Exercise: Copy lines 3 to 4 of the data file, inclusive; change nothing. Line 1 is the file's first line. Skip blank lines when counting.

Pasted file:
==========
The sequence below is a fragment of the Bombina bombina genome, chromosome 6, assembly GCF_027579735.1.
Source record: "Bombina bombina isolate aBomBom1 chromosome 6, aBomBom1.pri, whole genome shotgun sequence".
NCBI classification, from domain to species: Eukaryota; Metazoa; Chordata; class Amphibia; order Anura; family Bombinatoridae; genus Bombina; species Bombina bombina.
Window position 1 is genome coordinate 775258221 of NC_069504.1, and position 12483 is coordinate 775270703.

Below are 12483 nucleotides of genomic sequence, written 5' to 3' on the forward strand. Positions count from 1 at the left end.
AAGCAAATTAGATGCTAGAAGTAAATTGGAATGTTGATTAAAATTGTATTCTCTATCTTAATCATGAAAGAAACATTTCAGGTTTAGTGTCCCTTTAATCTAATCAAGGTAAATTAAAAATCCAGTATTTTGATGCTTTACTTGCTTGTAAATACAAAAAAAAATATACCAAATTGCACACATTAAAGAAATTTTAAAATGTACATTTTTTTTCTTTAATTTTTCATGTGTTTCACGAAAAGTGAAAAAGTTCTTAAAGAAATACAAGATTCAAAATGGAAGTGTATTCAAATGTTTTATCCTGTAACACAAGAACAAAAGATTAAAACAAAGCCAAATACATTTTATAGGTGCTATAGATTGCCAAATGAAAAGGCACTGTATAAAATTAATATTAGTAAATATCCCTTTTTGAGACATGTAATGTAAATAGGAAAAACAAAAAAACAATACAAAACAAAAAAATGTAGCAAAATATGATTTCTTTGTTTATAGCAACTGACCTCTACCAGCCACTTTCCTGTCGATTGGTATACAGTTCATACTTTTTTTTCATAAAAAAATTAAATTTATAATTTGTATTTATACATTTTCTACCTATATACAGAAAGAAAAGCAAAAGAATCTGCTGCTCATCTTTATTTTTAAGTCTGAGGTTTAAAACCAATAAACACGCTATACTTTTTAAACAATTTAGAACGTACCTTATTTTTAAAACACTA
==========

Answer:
NCBI classification, from domain to species: Eukaryota; Metazoa; Chordata; class Amphibia; order Anura; family Bombinatoridae; genus Bombina; species Bombina bombina.
Window position 1 is genome coordinate 775258221 of NC_069504.1, and position 12483 is coordinate 775270703.